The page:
By Ruth Oketunde
Nigerians in the UK have raised about N23 million in their bid to start tackling the out-of-school problem in Nigeria which has forced 20.2 million kids out of school.
The amount was raised at the Fourth Annual Black-Tie Charity Ball, staged by the international charity, IA-Foundation in London on Wednesday.
In an e-mail to the News Agency of Nigeria (NAN) on the event, the Chief Executive Officer of IA-Foundation, Mrs Ibironke Adeagbo, said the event was attended in full force by Nigerians from all walks of life in the UK.
She said that Nigerians attended the event in their numbers, to show their solidarity with the efforts of IA-Foundation to tackle the menace of young people staying out of school in the West African nation.
Nigeria, which is Africa’s top petroleum exporter has a huge population of its younger population currently out of school, according to UN agency, UNESCO.
However, the British-registered IA-Foundation has risen to the challenge since 2019 in a bid to tackle the problem and get the international community and the Nigerian government to rise to the challenge.
In a speech she delivered at the charity ball, Adeagbo reiterated the need for people of goodwill to help Nigeria to salvage the future of its children.
She said there was need for Nigerians everywhere in the world to make collaborative social investments in the education sector to put every Nigerian kid in classroom.
Adeagbo noted that no effort should be spared in ensuring that the 20.2 million out-of-school children in Nigeria were given opportunities to have access to quality education.
She urged Nigerians in the diaspora to be part of the army of impact makers, contributing to secure the future of not just children but Nigeria at large.
Speaking on “Securing the Future: the Imperative of Quality Education for All’’, Prince Afolabi Andu, the founder of the Nigerian Global Business Forum, said that providing education for a child in a family could be the game-changer for generations in that family.
He described Nigerians as people with great potential to thrive and excel if given the opportunity.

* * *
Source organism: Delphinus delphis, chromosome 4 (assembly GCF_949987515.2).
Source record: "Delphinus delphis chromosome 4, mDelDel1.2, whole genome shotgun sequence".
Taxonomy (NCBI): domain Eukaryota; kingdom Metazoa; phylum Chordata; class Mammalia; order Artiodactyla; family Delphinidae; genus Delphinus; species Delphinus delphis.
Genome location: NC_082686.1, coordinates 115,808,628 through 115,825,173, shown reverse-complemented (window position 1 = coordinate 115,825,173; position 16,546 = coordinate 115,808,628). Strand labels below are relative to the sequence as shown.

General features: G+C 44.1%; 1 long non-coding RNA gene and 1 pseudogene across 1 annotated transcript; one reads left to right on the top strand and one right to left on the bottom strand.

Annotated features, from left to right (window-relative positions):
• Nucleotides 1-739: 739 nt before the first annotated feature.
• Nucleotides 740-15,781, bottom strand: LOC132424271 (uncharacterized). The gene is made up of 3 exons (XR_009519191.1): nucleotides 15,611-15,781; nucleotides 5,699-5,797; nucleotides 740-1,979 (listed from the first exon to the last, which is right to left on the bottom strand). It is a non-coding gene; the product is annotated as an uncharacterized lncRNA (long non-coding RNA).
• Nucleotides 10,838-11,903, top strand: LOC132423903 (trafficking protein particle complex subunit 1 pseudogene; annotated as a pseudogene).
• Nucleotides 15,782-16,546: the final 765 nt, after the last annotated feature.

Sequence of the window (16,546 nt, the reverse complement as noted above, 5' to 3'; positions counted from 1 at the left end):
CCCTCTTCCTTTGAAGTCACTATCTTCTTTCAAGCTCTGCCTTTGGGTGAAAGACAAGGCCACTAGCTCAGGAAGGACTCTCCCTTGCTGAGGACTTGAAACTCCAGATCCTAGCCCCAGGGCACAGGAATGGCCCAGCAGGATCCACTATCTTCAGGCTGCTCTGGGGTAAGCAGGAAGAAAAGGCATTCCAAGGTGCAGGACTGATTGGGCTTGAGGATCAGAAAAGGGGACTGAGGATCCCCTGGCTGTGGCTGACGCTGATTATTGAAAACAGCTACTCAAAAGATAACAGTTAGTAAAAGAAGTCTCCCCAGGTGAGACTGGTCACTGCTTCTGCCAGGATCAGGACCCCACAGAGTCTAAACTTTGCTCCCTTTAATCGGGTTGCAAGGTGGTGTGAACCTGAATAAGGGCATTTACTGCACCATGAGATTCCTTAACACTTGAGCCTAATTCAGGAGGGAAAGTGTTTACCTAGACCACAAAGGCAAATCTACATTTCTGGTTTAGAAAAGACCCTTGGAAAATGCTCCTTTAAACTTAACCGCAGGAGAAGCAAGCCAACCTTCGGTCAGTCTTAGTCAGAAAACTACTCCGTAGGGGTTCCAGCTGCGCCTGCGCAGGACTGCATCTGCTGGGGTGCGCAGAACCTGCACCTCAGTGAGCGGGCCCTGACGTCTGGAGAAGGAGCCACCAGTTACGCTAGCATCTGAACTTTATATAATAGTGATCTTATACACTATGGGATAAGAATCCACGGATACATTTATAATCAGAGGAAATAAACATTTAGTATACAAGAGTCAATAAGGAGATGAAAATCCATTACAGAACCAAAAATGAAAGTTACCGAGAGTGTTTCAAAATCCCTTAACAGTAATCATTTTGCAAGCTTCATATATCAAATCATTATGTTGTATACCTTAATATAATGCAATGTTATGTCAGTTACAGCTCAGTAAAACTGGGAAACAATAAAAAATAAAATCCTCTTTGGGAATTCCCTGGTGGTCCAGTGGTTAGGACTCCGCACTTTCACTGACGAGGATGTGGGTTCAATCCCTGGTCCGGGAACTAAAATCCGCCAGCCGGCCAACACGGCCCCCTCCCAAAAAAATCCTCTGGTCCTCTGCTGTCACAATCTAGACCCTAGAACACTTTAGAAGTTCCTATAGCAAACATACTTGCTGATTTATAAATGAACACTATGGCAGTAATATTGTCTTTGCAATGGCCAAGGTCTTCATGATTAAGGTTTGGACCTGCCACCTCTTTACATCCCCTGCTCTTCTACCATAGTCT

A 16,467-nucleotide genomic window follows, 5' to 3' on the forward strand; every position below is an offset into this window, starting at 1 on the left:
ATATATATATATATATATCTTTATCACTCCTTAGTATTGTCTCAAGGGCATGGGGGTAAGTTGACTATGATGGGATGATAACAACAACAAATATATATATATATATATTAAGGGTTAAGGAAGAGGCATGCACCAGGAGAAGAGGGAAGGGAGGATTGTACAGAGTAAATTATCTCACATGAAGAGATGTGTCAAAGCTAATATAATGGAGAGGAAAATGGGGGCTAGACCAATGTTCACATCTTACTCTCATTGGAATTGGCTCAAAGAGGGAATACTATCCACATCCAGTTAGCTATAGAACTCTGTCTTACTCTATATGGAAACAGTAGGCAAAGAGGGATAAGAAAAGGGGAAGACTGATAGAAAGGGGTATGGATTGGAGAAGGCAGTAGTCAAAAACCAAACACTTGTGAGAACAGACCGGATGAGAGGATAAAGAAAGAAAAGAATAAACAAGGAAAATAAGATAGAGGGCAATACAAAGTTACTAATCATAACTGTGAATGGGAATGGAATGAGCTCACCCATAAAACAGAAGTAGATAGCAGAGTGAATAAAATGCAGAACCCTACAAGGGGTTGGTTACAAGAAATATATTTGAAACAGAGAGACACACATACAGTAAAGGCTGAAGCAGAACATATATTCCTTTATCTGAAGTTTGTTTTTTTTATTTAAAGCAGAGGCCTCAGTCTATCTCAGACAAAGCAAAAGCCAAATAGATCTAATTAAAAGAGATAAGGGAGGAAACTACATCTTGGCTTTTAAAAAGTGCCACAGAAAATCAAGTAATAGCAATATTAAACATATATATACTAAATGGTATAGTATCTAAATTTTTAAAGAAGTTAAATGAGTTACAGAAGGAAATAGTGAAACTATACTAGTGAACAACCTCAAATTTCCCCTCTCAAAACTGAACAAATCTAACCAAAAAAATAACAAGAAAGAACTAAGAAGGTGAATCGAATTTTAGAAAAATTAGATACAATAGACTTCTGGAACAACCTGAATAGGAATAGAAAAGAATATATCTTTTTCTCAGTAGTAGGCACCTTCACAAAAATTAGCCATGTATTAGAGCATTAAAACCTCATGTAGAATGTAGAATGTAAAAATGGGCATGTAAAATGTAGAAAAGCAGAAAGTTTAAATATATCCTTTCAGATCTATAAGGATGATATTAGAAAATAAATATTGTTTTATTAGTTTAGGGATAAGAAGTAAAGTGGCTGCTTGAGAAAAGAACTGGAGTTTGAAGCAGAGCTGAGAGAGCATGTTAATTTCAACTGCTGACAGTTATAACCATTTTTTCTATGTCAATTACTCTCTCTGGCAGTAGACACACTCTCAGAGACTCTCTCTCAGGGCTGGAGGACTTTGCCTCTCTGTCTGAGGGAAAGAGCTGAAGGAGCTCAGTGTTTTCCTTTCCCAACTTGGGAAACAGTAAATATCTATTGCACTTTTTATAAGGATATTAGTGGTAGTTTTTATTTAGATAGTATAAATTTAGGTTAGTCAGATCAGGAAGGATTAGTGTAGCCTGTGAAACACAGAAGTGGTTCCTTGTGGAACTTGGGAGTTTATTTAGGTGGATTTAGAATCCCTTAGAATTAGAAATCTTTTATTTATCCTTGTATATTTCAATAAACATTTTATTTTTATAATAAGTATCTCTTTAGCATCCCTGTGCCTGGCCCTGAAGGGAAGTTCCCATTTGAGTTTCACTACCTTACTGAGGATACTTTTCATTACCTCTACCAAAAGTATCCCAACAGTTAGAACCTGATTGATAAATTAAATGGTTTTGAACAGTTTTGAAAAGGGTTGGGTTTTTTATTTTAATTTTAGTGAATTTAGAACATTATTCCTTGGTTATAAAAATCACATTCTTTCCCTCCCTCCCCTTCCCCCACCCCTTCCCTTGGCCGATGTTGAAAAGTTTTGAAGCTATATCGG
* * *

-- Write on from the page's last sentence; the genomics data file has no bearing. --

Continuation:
Andu appealed to wealthy individuals and corporate bodies to create opportunities for thousands of children on Nigerian streets by supporting education initiatives for the poor.
In a goodwill message, Alhaji Sanusi Lamido Sanusi, a former Governor of the Central Bank of Nigeria lauded IA-Foundation for bringing the attention of the world to the state of education in Nigeria.
He said that it was not enough to send a child to school but it is more important to examine the quality of education that the child is receiving.
“It is important to have teachers, facilities and the curriculum, to give quality education to every learner.
“In Nigeria, we have horizontal inequalities where certain regions are more disadvantaged than others with Northern Nigeria having the highest rate of out-of-school children,’’ Sanusi said.
Earlier in a message, the Nigerian High Commissioner to the UK, Amb. Sarafa Ishola, stressed the need to give quality education to the younger segment of the Nigerian population.
“A huge number of our children are not getting education and those being educated are harvested by other countries,’’ he stated.
The Chairman of the board of IA-Foundation, Mr Jide Olagundoye, commended the foundation for the impact it was making over the years in tackling the out-of-school crisis in Nigeria.
He assured that the foundation would continue to make the difference for less-privileged Nigerian kids to give them assured future.
NAN learnt that more than 250 Nigerians residing in the UK attended the event, which also featured side-attractions, including raffle draw and American auction. (NAN)(www.nannews.ng)
Edited by Sadiya Hamza